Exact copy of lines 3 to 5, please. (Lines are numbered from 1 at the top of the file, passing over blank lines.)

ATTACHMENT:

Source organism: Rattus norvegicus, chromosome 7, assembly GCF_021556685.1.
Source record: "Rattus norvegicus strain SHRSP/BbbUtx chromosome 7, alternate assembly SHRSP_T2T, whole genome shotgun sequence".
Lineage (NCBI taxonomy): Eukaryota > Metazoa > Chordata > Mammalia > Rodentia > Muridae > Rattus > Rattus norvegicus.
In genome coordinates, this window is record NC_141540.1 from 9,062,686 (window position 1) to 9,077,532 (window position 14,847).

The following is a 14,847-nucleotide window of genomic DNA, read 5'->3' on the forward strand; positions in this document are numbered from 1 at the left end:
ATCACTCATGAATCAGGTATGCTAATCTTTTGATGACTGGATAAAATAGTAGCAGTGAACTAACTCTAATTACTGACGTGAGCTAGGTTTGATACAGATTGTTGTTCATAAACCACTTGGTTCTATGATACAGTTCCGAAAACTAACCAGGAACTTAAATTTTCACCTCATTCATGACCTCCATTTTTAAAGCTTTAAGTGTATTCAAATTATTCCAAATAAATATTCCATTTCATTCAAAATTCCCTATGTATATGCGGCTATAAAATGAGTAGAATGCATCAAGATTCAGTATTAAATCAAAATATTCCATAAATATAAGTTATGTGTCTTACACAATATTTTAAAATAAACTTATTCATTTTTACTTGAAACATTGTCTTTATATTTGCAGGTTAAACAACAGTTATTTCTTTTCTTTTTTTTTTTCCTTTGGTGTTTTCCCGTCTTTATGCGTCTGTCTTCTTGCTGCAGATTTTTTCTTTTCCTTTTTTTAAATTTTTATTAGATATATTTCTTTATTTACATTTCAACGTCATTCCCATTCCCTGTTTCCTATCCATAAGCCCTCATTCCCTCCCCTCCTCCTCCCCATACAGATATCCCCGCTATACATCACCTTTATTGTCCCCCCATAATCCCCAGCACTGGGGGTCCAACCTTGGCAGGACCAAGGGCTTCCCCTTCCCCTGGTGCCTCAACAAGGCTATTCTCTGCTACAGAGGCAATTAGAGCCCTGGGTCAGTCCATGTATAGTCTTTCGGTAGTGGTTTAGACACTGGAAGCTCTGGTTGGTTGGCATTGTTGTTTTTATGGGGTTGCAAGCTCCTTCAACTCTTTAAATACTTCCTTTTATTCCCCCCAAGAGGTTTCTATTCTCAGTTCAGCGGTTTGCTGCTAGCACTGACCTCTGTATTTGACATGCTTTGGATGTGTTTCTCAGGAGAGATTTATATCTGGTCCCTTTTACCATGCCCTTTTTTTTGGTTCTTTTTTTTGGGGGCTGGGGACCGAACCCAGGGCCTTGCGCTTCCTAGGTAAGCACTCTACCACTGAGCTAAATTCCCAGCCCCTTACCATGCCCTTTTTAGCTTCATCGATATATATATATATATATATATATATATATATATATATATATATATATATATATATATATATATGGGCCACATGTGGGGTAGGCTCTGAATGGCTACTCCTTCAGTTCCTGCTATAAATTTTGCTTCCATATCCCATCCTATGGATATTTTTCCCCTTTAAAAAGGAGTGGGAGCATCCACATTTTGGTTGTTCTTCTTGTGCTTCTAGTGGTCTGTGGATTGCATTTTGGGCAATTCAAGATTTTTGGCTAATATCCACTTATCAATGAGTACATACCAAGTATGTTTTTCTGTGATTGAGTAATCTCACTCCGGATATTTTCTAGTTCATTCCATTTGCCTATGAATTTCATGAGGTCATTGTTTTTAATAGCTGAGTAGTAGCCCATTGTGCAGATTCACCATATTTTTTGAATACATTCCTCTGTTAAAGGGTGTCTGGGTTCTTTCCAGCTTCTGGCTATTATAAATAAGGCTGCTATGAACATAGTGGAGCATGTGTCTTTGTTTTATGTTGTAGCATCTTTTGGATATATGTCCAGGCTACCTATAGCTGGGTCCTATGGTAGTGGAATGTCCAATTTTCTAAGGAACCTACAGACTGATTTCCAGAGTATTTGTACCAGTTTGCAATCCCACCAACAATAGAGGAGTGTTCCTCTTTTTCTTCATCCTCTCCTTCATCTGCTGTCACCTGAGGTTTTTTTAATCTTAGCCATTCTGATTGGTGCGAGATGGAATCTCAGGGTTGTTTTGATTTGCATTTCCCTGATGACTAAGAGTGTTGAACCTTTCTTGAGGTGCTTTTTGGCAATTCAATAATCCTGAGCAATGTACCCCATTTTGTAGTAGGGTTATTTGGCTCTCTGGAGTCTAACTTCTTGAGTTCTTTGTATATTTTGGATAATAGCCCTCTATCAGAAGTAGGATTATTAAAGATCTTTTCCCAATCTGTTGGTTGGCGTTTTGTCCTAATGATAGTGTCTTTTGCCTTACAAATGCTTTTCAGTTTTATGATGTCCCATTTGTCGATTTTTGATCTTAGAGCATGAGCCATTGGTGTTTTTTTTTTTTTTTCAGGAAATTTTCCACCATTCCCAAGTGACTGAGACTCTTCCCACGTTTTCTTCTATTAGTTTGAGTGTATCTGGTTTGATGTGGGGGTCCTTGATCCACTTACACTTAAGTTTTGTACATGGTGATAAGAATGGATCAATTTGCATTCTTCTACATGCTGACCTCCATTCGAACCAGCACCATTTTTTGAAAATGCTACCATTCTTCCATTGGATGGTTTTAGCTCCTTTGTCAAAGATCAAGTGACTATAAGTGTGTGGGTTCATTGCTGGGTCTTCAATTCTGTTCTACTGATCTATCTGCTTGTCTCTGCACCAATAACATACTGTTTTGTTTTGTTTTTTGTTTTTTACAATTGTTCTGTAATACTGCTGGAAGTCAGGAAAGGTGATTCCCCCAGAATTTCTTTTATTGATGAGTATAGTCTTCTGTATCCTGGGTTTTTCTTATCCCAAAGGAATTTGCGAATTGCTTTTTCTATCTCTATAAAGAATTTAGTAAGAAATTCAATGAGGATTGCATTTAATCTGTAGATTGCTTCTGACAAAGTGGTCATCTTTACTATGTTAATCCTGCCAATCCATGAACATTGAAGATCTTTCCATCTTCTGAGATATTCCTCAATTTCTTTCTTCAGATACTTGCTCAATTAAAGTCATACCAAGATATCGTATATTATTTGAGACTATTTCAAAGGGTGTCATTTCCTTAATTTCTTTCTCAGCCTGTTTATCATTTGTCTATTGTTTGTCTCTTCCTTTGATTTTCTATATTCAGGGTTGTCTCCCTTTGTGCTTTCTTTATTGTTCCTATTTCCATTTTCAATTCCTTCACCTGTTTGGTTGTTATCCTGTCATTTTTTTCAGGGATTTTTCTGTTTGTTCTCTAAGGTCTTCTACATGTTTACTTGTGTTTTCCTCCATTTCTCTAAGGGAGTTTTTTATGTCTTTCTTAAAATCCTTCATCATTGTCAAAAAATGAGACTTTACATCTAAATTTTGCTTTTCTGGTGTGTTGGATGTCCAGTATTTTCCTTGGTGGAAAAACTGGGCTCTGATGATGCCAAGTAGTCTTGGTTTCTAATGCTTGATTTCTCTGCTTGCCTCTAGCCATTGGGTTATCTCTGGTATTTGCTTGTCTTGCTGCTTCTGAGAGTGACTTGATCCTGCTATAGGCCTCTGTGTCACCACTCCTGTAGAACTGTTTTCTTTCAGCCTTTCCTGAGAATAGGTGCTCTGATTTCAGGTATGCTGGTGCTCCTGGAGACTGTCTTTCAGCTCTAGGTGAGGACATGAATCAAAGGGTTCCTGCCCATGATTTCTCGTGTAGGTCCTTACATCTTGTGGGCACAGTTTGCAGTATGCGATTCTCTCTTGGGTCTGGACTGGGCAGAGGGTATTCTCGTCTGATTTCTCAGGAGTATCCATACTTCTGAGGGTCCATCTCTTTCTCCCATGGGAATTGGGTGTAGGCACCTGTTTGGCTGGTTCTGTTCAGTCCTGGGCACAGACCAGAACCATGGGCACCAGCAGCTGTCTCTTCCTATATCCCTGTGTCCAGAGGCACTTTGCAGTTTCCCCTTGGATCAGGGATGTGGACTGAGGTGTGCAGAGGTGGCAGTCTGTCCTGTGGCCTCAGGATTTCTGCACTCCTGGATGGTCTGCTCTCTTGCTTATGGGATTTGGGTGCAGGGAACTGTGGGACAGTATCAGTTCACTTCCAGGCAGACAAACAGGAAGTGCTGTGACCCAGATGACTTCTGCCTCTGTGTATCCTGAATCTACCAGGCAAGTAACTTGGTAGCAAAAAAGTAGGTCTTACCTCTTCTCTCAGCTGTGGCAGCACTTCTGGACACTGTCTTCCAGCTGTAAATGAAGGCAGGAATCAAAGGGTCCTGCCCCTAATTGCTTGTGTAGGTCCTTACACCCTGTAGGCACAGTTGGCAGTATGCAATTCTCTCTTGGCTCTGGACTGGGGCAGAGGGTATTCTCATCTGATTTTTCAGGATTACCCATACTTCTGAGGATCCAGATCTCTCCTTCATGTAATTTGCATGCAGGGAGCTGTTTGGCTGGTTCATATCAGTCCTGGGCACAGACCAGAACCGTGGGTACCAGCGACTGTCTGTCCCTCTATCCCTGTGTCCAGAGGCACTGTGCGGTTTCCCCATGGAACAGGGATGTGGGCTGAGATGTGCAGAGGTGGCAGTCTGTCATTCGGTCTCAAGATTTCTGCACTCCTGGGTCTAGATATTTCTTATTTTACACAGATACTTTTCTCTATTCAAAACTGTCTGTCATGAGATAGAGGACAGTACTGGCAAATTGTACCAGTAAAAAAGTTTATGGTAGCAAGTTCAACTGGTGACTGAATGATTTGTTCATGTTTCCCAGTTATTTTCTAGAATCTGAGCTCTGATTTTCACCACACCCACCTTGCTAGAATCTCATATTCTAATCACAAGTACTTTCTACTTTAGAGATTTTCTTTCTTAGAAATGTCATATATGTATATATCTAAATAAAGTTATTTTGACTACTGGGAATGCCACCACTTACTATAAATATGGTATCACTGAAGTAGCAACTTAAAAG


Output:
Lineage (NCBI taxonomy): Eukaryota > Metazoa > Chordata > Mammalia > Rodentia > Muridae > Rattus > Rattus norvegicus.
In genome coordinates, this window is record NC_141540.1 from 9,062,686 (window position 1) to 9,077,532 (window position 14,847).

The following is a 14,847-nucleotide window of genomic DNA, read 5'->3' on the forward strand; positions in this document are numbered from 1 at the left end: